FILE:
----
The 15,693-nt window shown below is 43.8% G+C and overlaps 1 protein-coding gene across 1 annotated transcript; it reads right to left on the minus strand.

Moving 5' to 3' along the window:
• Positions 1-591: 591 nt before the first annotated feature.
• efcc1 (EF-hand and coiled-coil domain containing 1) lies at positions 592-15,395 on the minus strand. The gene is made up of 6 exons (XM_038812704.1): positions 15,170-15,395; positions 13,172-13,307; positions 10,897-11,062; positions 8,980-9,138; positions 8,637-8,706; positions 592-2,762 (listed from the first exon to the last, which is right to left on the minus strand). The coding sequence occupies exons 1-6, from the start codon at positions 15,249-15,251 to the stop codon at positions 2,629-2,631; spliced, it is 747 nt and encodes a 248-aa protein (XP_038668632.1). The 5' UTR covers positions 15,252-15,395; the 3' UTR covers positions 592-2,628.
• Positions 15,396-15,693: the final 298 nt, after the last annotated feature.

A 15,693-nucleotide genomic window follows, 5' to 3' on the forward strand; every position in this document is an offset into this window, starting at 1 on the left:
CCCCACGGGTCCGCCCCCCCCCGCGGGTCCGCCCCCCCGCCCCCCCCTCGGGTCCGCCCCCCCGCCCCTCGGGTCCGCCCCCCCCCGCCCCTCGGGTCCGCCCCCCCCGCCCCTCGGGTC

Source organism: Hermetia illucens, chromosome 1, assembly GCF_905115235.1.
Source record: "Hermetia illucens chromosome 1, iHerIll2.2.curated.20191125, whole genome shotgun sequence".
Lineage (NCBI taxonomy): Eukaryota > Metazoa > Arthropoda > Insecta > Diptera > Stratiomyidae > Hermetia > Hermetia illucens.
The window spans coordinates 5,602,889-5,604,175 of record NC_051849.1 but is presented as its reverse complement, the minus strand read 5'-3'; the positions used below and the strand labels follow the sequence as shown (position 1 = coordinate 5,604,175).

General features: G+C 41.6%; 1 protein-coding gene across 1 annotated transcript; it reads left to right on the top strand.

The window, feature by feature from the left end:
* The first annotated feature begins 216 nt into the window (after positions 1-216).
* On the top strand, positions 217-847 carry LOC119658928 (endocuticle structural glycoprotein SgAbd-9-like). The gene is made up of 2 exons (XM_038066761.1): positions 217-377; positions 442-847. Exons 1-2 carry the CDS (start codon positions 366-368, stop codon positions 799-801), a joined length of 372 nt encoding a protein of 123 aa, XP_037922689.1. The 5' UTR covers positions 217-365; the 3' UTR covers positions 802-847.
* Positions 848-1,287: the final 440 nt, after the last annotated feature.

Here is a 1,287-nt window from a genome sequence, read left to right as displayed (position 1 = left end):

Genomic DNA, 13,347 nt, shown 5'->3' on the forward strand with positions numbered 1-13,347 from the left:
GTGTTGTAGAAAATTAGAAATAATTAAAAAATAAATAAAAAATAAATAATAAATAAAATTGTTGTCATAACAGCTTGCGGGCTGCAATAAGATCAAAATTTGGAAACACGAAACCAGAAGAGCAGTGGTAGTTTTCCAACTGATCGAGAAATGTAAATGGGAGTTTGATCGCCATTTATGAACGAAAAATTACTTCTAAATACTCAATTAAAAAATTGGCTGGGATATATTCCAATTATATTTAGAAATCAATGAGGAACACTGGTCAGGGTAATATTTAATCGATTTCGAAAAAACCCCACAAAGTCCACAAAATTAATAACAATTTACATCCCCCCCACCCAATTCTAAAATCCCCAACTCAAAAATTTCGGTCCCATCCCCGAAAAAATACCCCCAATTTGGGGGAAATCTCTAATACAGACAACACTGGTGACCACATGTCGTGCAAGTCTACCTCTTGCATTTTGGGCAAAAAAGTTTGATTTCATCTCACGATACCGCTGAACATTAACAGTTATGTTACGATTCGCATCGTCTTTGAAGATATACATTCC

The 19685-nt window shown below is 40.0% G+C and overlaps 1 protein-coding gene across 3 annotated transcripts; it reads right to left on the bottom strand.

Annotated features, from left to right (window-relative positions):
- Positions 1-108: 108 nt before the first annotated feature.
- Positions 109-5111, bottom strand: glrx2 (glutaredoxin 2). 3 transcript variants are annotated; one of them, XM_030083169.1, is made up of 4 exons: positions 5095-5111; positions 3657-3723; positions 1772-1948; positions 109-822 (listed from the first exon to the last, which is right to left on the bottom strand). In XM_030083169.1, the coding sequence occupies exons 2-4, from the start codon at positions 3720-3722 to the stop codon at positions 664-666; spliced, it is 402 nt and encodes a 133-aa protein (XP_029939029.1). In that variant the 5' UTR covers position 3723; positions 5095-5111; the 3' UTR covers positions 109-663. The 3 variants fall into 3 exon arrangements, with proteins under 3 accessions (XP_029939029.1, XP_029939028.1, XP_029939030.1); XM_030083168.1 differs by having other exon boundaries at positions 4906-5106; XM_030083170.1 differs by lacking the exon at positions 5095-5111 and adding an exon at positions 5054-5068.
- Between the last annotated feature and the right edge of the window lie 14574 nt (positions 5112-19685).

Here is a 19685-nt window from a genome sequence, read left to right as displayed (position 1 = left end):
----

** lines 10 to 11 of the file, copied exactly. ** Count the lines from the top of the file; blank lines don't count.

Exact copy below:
Lineage (NCBI taxonomy): Eukaryota > Metazoa > Arthropoda > Insecta > Diptera > Stratiomyidae > Hermetia > Hermetia illucens.
The window spans coordinates 5,602,889-5,604,175 of record NC_051849.1 but is presented as its reverse complement, the minus strand read 5'-3'; the positions used below and the strand labels follow the sequence as shown (position 1 = coordinate 5,604,175).